In case someone posts and doesn’t get a response from me it’s because I’m leaving now to go to a funeral visitation. ::sigh:: It’s been a helluva week.
Per my OP, when I find out “what’s goin’ on” with my daughter, I’ll post it.
Once again, I appreciate all the words of encouragement.
And because I’m a pretty good typist and speller, I sure hate to see my mistakes in my posts… for example “split” instead of “spilt”… screwing up my father-in-law’s quote… oh well. You all got the point anyway.
This is something of a casual post, but just to let you know as someone who has been there, telling their parents about a pregnancy:
My parents are loving, supportive people through and through, and I admittedly caught them off guard with the news, but when I told my dad Natalie was pregnant, he paused for a few seconds and then said “You’re kidding, right?”
He’s not the greatest communicator. And I can’t say I did any better in the hospital with Natalie when something was wrong, and she couldn’t bring herself to tell me what, and finally I said “Well, it’s not like you’re pregnant, right?”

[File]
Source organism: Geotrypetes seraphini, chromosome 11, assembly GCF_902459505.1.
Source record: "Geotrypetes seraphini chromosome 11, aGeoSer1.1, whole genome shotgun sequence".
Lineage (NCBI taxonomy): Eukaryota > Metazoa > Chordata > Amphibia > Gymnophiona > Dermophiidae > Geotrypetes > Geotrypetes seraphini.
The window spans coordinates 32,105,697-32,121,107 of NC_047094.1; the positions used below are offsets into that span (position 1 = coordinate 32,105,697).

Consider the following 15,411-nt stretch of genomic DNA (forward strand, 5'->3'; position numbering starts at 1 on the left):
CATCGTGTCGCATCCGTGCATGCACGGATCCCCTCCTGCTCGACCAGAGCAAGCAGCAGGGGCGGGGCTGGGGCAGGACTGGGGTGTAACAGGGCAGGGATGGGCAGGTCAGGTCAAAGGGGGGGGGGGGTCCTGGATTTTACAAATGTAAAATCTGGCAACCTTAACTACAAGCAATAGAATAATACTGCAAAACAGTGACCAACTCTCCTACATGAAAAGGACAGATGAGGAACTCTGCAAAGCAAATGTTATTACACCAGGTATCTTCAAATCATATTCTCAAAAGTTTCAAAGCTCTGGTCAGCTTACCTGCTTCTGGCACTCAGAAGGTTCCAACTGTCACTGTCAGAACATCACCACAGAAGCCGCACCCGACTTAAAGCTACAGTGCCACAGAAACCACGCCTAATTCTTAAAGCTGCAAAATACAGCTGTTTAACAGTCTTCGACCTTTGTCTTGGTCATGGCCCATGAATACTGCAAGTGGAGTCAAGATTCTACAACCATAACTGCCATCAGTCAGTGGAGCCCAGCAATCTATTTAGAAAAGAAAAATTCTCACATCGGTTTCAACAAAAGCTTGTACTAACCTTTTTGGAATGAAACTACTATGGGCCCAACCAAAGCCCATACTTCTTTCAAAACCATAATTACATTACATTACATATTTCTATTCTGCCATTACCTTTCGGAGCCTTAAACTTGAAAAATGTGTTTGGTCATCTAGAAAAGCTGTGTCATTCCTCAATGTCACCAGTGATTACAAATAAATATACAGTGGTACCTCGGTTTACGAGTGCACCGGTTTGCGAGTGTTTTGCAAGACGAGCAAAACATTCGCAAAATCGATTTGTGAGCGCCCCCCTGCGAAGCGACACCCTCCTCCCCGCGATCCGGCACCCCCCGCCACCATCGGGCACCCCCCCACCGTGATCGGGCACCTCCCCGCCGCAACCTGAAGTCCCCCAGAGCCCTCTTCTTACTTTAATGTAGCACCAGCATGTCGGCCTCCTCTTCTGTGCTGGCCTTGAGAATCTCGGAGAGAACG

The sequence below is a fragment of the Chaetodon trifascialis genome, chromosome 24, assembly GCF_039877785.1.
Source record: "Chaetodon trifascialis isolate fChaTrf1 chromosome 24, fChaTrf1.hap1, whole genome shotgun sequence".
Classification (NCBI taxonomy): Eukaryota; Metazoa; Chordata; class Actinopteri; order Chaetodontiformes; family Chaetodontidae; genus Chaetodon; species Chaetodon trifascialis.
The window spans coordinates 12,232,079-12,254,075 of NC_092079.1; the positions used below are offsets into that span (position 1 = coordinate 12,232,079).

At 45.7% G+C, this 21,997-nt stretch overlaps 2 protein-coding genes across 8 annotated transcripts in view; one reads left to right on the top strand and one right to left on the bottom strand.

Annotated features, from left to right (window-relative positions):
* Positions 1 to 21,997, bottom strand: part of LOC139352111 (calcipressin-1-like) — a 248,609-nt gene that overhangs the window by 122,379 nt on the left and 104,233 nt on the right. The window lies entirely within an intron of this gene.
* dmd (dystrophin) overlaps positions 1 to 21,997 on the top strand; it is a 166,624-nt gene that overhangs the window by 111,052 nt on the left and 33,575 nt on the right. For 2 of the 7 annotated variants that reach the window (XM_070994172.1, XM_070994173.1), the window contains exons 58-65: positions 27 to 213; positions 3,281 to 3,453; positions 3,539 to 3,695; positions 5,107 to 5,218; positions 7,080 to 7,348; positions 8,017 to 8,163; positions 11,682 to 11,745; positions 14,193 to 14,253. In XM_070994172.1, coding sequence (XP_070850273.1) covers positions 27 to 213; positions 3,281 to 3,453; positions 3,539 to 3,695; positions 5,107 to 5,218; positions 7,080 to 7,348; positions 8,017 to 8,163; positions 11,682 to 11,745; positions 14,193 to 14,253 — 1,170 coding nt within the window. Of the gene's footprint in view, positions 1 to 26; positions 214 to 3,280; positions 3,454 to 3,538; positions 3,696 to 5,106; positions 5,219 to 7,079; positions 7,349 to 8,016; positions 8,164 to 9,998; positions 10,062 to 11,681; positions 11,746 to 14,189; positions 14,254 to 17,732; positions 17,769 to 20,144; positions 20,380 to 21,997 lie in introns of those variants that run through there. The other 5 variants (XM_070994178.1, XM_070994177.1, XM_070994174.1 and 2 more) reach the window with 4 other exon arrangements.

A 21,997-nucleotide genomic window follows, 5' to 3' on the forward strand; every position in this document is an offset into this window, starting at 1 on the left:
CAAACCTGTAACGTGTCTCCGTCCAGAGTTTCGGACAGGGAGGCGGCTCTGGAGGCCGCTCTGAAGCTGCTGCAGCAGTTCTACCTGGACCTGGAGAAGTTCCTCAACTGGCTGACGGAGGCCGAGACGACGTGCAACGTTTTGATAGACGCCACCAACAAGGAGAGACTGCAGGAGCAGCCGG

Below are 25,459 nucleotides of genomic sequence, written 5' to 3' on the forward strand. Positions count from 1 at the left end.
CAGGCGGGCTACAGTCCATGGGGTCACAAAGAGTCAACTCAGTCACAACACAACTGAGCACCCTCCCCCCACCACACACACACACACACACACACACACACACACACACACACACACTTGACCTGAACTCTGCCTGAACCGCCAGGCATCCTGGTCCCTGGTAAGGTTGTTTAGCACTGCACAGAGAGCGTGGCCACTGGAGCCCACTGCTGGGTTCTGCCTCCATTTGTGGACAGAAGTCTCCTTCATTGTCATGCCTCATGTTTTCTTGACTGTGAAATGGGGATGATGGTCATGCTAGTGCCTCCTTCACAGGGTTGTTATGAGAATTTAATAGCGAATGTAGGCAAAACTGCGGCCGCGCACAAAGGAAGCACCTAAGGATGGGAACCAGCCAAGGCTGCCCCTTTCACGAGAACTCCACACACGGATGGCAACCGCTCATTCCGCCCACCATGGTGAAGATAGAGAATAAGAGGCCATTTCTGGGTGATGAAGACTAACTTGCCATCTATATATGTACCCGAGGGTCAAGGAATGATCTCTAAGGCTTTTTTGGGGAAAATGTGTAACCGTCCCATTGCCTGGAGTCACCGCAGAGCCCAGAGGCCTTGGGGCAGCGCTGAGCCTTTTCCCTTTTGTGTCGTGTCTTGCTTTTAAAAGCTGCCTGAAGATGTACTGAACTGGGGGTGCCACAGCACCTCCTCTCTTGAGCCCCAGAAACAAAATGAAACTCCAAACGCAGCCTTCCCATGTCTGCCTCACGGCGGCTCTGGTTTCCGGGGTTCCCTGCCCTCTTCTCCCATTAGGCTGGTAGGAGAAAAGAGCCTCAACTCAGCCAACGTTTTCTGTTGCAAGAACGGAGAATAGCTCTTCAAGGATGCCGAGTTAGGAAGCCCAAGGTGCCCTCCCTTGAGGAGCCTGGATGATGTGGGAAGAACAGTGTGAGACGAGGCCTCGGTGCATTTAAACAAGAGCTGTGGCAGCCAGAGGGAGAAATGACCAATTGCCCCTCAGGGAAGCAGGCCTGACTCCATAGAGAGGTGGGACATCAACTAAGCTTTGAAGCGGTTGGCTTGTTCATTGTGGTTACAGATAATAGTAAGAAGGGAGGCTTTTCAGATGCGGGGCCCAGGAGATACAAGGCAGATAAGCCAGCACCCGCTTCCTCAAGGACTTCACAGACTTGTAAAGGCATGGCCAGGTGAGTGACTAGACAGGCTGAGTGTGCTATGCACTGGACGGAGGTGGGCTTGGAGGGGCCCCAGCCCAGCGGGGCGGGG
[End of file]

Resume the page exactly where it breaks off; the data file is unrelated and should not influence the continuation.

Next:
Assholish responses to critical situations must run in the blood or something. Anyway, something to think about.
She’s a senior in high school and just turned 18, right? It could be something as innocent as the clinic trying to schedule a physical. You need to have one done before you start college, and I know I had mine done months in advance. I’m not sure what her doctor is like, but mine kept a list of “issues” to discuss with a patient, and know that reminders that I ought to have that physical before being accepted into college came up my senior year once the doctor asked if I was planning on continuing my education.